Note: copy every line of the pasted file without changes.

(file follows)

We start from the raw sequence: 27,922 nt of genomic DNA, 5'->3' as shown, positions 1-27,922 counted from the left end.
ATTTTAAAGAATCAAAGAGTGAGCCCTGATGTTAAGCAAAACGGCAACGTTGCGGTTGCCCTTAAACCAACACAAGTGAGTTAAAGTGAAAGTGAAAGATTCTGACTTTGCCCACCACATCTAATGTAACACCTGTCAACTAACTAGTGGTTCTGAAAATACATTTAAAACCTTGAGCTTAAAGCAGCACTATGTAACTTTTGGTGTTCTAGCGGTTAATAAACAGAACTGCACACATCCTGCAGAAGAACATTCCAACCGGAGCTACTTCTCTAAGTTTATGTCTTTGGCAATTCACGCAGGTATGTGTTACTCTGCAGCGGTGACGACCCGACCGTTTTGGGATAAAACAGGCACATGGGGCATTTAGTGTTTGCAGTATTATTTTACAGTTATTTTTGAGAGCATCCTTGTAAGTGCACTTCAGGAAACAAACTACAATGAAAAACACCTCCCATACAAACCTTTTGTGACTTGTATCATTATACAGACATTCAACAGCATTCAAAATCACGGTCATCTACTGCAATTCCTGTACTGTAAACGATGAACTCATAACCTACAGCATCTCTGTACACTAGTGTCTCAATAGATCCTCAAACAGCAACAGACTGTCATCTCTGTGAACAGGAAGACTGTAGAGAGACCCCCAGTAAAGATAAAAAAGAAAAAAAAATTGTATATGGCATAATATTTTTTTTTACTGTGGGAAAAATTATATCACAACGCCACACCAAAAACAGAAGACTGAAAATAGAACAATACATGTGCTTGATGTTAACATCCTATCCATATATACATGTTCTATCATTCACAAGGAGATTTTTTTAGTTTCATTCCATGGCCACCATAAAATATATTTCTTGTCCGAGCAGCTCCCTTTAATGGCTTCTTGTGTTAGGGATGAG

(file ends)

We start from the raw sequence: 27,922 nt of genomic DNA, 5'->3' as shown, positions 1-27,922 counted from the left end.
ATTTTAAAGAATCAAAGAGTGAGCCCTGATGTTAAGCAAAACGGCAACGTTGCGGTTGCCCTTAAACCAACACAAGTGAGTTAAAGTGAAAGTGAAAGATTCTGACTTTGCCCACCACATCTAATGTAACACCTGTCAACTAACTAGTGGTTCTGAAAATACATTTAAAACCTTGAGCTTAAAGCAGCACTATGTAACTTTTGGTGTTCTAGCGGTTAATAAACAGAACTGCACACATCCTGCAGAAGAACATTCCAACCGGAGCTACTTCTCTAAGTTTATGTCTTTGGCAATTCACGCAGGTATGTGTTACTCTGCAGCGGTGACGACCCGACCGTTTTGGGATAAAACAGGCACATGGGGCATTTAGTGTTTGCAGTATTATTTTACAGTTATTTTTGAGAGCATCCTTGTAAGTGCACTTCAGGAAACAAACTACAATGAAAAACACCTCCCATACAAACCTTTTGTGACTTGTATCATTATACAGACATTCAACAGCATTCAAAATCACGGTCATCTACTGCAATTCCTGTACTGTAAACGATGAACTCATAACCTACAGCATCTCTGTACACTAGTGTCTCAATAGATCCTCAAACAGCAACAGACTGTCATCTCTGTGAACAGGAAGACTGTAGAGAGACCCCCAGTAAAGATAAAAAAGAAAAAAAAATTGTATATGGCATAATATTTTTTTTTACTGTGGGAAAAATTATATCACAACGCCACACCAAAAACAGAAGACTGAAAATAGAACAATACATGTGCTTGATGTTAACATCCTATCCATATATACATGTTCTATCATTCACAAGGAGATTTTTTTAGTTTCATTCCATGGCCACCATAAAATATATTTCTTGTCCGAGCAGCTCCCTTTAATGGCTTCTTGTGTTAGGGATGAG